Factors to Keep in Mind When Installing a Stone Kitchen Benchtop
A stone kitchen benchtop is a major investment that will enhance your home for many years. But you need to be careful to install the best option for your needs. Here are several factors to keep in mind.
Typically, a kitchen benchtop will consist of several slabs that are pieced together, though this depends on the overall counter dimensions. The place where the slabs join is called the seam. If the countertop is L-shaped, the seam will be in the corner. A long, straight bench may have more than one seam. Ideally, they are as discreet and unnoticeable as possible.
Some stone pieces are harder to join seamlessly, however. For example, white marble with striking black veins can be tricky as the pattern is bold. On the other hand, granite with even mottling of brown, cream and yellow can be easier to join discreetly as the design is more uniform. However, a quality installation will minimise the appearance of seams as much as possible.
Rather than simply considering the beauty of a stone slab, think about its resilience. While most stone benchtops need sealing, some are more sensitive than others. For example, marble is reactive to acidic substances such as lemon and wine, which can etch the surface. Etching leaves a dull or discoloured spot on the counter.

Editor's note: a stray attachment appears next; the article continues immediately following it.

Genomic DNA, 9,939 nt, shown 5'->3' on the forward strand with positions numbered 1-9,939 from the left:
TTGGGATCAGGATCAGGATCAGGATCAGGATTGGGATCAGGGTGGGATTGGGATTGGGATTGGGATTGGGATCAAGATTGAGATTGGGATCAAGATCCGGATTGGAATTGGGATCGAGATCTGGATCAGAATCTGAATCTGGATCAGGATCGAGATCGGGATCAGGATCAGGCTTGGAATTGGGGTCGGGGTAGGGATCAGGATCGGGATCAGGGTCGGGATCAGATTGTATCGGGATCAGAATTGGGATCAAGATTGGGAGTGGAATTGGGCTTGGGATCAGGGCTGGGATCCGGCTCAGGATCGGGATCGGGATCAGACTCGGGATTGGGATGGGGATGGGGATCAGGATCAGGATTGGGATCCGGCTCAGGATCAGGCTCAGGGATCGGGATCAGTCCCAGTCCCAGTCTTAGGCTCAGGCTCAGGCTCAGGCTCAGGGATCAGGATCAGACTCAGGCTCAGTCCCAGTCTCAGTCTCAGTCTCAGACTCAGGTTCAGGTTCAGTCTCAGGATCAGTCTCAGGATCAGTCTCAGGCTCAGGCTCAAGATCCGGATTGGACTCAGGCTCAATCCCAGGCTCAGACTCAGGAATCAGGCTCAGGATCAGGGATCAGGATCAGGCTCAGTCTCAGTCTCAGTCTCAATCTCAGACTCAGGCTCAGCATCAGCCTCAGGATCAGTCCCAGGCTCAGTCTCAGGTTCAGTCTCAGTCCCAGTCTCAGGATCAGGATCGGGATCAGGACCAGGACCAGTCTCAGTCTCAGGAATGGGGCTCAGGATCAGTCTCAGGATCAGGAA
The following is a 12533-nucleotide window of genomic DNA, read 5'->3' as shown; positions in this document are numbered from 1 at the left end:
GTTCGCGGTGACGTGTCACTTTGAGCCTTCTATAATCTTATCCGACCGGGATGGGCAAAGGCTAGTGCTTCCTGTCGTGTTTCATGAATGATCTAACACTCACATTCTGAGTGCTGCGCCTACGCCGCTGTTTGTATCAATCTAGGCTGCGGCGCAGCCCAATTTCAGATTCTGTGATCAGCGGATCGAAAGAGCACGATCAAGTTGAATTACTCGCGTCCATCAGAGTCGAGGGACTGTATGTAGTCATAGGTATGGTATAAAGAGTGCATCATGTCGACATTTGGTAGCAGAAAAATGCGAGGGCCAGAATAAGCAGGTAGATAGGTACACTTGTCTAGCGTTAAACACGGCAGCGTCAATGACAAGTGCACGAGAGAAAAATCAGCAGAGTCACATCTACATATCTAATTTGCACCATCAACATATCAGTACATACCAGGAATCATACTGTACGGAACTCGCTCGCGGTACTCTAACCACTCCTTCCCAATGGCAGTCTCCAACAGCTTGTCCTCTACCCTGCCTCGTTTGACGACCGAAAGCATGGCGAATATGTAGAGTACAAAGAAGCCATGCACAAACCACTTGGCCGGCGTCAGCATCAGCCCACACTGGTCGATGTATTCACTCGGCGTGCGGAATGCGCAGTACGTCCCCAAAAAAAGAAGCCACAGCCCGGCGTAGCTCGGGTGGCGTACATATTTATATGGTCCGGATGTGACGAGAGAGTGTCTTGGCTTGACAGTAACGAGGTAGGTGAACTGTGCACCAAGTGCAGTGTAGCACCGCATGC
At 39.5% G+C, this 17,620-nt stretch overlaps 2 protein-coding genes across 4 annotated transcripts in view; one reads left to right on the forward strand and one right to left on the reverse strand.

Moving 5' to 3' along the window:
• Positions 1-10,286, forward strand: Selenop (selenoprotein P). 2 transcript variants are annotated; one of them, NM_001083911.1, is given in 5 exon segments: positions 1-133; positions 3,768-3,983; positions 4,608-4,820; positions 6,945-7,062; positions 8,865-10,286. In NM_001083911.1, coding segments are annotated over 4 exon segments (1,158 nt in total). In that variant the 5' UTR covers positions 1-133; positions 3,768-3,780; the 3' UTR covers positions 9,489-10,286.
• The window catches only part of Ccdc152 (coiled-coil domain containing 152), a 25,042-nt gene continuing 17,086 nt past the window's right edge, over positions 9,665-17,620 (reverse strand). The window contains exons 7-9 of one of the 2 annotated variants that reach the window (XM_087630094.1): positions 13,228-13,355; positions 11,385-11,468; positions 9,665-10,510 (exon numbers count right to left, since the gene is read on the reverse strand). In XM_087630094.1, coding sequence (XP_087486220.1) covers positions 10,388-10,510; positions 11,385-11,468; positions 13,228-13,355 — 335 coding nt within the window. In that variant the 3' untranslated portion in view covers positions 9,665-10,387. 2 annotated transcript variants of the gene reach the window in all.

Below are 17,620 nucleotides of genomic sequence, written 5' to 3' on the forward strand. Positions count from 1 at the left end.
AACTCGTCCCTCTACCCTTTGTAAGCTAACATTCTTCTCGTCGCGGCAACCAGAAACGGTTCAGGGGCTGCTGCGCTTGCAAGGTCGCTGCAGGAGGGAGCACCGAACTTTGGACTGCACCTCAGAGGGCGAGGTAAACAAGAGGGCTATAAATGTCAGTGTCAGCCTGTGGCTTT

Other rock species, like granite, are less reactive to acid, and they can be more forgiving and give you more time to wipe up other spills before they cause damage. Granite also creates hard, dense counters that are less likely to scratch. But this quality varies between particular slabs. Dark-coloured granite can be denser than pale-coloured granite. Another benefit of this particular stone is that it's relatively heat resistant. When picking your counter, enquire about which options are the most resilient, as these will be easier to look after.
Most stones are porous to some degree. This means their surfaces are covered in tiny holes that can absorb liquids, causing etching and staining. The way to get around this problem is to regularly seal your benchtop, as recommended. The sealant will form a smooth cover that protects the surface. However, it may not be 100 per cent foolproof, so clean up spills as quickly as possible. Make sure not to use harsh cleansers, like bleach or vinegar, as they can damage the sealant and make the countertop more vulnerable.
For more information on stone benchtops, contact a company near you.